WASHINGTON — A leading consumer group isn’t happy with a new federal policy released Tuesday for the development of automated vehicles.
“Consumers need more than just guidelines,” said Will Wallace, a policy analyst with the nonprofit Consumers Union. “We need specific requirements for automakers when they develop, design, test and deploy these cars.”
Federal transportation officials have said they want the guidelines to be flexible to keep pace with innovation.
“We want to be as nimble and flexible as we can be, recognizing that we will never, ever compromise on what we think is safe,” Transportation Secretary Anthony Foxx said at a Tuesday news conference. The U.S. Department of Transportation intends to update the policy on self-driving cars yearly.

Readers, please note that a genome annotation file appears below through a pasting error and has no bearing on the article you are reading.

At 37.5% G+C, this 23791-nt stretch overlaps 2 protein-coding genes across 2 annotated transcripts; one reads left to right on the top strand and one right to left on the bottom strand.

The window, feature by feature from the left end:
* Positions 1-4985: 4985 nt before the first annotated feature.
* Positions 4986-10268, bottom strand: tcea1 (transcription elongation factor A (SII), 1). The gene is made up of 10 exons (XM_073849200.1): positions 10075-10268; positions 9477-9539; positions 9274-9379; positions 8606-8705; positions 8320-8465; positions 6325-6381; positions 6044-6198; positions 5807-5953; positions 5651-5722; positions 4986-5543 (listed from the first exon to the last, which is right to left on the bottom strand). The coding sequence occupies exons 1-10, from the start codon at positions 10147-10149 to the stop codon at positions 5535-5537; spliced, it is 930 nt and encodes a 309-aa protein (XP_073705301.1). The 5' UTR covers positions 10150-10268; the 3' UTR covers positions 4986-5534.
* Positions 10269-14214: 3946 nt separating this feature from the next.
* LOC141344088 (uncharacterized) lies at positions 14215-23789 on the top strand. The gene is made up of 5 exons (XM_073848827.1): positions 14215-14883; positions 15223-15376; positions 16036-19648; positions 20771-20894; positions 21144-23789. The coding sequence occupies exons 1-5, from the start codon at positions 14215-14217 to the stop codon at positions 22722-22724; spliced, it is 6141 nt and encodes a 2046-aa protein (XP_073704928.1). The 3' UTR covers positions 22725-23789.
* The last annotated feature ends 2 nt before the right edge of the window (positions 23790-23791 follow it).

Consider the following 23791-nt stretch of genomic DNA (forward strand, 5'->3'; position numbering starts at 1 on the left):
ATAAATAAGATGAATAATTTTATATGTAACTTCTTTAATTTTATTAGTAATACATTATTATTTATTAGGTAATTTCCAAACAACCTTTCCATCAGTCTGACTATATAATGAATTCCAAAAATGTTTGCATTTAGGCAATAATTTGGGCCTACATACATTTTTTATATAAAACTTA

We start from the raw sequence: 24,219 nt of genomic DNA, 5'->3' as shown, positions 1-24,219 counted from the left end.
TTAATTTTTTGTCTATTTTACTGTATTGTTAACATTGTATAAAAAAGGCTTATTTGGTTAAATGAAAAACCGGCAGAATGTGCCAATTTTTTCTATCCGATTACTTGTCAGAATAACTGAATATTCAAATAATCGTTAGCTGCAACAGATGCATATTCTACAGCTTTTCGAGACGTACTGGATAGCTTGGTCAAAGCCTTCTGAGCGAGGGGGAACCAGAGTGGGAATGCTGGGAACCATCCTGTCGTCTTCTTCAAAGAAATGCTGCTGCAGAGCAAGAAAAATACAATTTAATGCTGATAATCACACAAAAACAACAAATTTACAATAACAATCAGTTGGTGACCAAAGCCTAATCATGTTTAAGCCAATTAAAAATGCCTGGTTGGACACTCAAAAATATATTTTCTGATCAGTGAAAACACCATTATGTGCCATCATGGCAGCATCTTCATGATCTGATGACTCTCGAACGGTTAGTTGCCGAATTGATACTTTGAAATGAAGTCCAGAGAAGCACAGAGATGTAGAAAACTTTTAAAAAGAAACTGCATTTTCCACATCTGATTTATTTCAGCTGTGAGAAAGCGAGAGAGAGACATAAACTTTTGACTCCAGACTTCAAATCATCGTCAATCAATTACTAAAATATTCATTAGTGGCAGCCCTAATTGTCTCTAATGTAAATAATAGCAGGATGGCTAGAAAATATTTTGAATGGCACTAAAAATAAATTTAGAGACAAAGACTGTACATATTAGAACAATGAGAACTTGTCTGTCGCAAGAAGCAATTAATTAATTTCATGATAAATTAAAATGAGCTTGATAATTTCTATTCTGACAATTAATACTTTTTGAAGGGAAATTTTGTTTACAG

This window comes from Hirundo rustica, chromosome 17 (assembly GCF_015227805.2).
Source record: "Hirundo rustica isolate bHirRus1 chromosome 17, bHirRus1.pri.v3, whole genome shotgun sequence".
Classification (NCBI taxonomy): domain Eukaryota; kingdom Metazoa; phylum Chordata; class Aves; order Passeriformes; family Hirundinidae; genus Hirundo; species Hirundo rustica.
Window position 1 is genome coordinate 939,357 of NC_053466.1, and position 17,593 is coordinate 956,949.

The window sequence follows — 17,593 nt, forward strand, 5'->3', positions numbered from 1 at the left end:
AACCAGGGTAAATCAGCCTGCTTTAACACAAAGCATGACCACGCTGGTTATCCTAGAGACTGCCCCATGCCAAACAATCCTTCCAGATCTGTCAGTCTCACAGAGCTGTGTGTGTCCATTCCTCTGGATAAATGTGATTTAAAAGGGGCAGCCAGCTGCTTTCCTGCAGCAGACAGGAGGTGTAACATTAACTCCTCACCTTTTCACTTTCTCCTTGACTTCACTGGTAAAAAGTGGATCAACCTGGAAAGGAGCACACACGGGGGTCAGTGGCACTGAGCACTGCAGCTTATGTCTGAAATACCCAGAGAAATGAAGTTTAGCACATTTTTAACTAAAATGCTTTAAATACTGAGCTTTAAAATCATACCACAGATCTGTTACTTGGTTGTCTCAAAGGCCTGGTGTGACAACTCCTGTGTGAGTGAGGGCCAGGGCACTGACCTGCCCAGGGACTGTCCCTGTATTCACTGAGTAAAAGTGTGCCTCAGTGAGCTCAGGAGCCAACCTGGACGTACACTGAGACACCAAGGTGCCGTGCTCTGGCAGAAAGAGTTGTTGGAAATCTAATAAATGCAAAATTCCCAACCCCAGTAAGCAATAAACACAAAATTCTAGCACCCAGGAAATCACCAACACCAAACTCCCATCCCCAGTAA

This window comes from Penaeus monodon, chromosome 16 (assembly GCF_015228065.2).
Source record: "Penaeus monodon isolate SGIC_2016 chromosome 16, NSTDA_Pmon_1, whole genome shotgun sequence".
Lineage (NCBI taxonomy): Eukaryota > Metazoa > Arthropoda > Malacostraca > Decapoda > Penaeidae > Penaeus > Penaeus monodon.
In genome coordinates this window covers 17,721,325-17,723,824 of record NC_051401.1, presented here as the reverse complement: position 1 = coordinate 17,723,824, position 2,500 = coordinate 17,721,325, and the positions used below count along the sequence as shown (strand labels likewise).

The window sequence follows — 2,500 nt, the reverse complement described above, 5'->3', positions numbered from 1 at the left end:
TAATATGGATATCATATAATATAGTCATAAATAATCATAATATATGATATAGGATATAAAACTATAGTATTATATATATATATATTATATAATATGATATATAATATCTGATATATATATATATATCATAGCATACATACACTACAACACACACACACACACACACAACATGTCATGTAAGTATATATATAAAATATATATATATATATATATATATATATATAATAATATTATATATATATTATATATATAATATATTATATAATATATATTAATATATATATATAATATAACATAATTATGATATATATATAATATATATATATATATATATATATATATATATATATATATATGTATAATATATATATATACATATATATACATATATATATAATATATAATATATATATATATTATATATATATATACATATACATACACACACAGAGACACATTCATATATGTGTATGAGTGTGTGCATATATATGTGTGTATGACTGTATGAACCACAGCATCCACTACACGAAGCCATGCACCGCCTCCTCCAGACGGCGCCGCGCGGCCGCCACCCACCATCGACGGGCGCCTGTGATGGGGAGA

But Wallace said he believes it is in the best interest of both consumers and automakers to have mandatory minimum standards for the new technology.
“These cars won’t be widely accepted until consumers can trust that they’re safe,” Wallace said.
Wallace acknowledges the government might need to establish new legal authority to regulate self-driving cars. The guidelines do state, however, that the government will force recalls of self-driving vehicles if software doesn’t perform as it should.
Industry reaction to the federal guidelines was largely favorable.
Former Administrator of the National Highway Traffic Safety Administration David Strickland, who now represents a coalition involving Ford, Google, Lyft, Uber and Volvo Cars, said the guidelines provide a foundation for testing and deploying autonomous cars. If a manufacturer doesn’t follow the guidelines “it will be open and apparent,” he said.
The Associated Press contributed to this report.